Much of the rhetoric here at the RSA has been about allowing individuals to take control of their lives, yet Hulme suggests the narrative of climate change has been about surrendering our mastery of the future to numbers, to politicians and to scientists. Yes, I support the campaign to stabalise atmospheric concentrations of CO2 at 350 parts per million, but what does that really mean? I barely understand the science of it, let alone what it means for the way we will live.
Yes, I want to see significant progress at Copenhagen, but most of the political solutions on the table require a stronger state to enforce carbon reductions. In the Politics of Climate Change Anthony Giddens argues that we must return to an old style command economy. Is this really the future we want? Much of the silent middle ground, left and right wing, sees climate as the excuse the state is using for taking back the power they lost in the second half of the 20th century. And who’s to say they haven’t got a point? If activists like Matthew Cain, who have spent their political lives trying to give people power over the machinery of the state, don’t feel engaged in climate, is that really such a big surprise?
We tend to think those who do not share our need to act to make the future safe are short-sighted. They don’t understand the “long now” those artists have all identified.
But maybe it’s time for climate change campaigners to start thinking more seriously about the future themselves. Shouldn’t what we want our society to be like in the future be a lot more connected to what we want it to be like right now?
This quote from Olafur Eliasson put me in mind of the New York Waterpod project I mentioned last week. “Water,” says Olafur Eliasson in the excellent TED Talk he did last month, “has the ability to make the city negotiable.” In a talk calledPlaying with space and light, he was discussing his Green River project, in which he dyes the water of rivers flowing through a city a bright, startling, green, cajoling citizens to notice the flows and eddies around which their cities grew up, and asking them to reconsider their relationship to water. (Just in case you’re alarmed, the green is non-toxic).
Eliasson is that rare thing, an artist who is beautifully articulate not only in his work, but in what he says about his work. He talks about how his art is about changing people’s relationship with what they see, and about with how a piece of work allows the viewer to renegotiate his or her position in relation to what they see. This, he says, means that art has a role in democratising the space that art exists in:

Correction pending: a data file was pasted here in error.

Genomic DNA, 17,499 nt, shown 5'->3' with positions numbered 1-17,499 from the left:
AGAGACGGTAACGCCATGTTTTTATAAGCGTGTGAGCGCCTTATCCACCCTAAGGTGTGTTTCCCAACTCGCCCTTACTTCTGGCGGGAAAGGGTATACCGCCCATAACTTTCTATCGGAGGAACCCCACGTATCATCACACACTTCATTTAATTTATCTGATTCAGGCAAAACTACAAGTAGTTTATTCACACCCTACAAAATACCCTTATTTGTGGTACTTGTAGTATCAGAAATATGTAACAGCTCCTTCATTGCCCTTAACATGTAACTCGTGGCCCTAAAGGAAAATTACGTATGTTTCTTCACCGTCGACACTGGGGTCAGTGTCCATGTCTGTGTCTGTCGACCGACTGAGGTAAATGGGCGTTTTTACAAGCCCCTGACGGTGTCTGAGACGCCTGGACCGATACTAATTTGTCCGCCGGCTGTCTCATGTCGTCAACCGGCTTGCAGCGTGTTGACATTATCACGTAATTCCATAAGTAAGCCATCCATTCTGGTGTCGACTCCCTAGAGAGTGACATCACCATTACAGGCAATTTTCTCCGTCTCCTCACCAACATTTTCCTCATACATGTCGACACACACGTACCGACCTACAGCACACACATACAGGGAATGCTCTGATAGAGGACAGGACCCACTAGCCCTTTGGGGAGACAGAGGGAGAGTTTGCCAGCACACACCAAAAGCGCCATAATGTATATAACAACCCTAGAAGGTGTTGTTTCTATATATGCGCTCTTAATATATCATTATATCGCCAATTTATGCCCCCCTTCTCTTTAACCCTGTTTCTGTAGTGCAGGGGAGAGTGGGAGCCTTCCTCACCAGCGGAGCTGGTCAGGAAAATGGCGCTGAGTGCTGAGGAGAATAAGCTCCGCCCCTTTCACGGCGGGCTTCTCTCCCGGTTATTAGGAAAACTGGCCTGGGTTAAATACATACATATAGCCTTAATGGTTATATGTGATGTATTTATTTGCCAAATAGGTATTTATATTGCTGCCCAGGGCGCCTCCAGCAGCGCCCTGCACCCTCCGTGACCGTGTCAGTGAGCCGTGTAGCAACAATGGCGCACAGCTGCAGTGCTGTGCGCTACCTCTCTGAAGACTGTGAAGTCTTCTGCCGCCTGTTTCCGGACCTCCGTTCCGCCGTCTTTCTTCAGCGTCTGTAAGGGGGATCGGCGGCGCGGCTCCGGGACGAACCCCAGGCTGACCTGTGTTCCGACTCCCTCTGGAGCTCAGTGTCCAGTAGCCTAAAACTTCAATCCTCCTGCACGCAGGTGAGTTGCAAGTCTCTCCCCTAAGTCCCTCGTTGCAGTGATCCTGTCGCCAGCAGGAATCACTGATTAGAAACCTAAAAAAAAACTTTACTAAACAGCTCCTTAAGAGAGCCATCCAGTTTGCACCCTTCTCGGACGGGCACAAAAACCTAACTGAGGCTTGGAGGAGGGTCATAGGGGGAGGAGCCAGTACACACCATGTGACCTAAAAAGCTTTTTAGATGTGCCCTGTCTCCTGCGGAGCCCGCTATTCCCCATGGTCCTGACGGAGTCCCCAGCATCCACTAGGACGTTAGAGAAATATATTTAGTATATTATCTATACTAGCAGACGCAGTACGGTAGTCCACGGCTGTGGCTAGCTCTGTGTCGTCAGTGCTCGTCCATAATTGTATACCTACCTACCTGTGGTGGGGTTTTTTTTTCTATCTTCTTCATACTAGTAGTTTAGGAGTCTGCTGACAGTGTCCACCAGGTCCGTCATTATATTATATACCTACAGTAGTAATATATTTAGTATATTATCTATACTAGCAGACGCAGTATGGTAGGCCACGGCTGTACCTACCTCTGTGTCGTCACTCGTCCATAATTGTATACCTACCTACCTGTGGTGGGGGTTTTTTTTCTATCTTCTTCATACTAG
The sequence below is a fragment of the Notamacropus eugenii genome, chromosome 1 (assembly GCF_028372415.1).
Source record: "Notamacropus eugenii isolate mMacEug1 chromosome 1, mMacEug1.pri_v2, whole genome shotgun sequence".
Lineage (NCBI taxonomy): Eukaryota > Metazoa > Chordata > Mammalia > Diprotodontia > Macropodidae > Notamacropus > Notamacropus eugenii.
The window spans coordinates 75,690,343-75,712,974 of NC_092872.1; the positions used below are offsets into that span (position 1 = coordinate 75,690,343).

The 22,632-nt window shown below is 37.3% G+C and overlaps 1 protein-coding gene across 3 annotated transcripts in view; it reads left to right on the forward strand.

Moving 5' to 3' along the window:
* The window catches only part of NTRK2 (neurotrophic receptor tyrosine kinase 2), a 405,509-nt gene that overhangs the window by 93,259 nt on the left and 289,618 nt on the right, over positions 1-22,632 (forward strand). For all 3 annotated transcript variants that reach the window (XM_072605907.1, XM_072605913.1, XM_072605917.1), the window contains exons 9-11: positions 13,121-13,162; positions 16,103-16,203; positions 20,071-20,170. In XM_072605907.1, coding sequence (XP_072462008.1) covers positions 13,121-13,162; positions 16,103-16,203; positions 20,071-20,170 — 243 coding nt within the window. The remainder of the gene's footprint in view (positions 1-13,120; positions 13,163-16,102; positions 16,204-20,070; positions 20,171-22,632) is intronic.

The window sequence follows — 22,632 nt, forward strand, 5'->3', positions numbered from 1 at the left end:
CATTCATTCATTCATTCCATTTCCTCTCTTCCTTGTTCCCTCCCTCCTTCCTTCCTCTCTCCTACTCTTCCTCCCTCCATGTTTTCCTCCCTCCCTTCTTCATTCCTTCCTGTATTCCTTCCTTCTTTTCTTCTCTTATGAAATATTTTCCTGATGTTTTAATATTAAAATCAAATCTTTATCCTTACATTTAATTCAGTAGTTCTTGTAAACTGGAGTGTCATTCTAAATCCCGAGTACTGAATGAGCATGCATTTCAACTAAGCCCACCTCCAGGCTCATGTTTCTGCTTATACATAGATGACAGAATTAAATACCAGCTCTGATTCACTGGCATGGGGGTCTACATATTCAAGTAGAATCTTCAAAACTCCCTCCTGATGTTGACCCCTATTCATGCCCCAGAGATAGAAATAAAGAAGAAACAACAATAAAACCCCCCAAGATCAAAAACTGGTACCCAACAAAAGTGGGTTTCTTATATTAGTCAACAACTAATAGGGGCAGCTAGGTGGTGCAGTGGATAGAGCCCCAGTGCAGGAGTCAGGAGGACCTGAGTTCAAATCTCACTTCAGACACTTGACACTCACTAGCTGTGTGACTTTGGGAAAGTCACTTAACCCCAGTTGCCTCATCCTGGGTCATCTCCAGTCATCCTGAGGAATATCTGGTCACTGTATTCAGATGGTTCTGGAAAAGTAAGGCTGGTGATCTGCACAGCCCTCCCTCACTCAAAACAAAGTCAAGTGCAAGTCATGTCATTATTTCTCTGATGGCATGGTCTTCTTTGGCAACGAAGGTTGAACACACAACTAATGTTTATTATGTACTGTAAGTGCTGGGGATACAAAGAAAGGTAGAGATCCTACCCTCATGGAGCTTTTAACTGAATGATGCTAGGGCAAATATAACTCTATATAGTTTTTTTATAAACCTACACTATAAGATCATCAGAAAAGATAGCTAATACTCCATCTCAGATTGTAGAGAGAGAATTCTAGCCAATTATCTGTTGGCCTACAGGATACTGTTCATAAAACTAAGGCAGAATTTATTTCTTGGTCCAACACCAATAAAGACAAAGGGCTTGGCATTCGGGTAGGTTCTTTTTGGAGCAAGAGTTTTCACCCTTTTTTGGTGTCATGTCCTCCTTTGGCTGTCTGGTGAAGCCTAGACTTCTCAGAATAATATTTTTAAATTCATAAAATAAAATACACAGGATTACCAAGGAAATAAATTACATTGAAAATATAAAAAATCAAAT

What the potential is, obviously, is to move the border between who’s the author and who’s the receiver, who’s the consumer and who has the responsibility for what one sees. I think there is a socialising dimension in moving that border; who decides what reality is.[…] What consequences does it have when I take a step? Does it matter if I am in the world or not? Does it matter whether the actions I take filters into a sense of responsibility? Is art about that? And i would say yes, it is obviously about that. It is obviously about not just decorating the world and making it even better or even worse, if you ask me… it is obviously about taking responsibility.
Tucked away in the talk is the notion that this kind of art embodies not just a political position, but a unique one:
Art addresses great things about parliamentric ideas – democracy, public space, being together, being individual,… How do we create an idea which is both tolerant to individuality and also to collectivity without polarising the two into opposites? Of course the political agenda in the world has been very obsessed with polarising the two against each other in different, very normative ideas, and I would claim that art and culture – and this is why art and culture are so incredibly interesting in the times we are living in now – has proven that one can create a kind of space which is both sensitive to individuality and to collectivity.
At the very least this seems to be a nice distillation of the intentions of much of the best contemporary art…
Photo: Green river by Olafur Elliason, Moss, Norway, 1998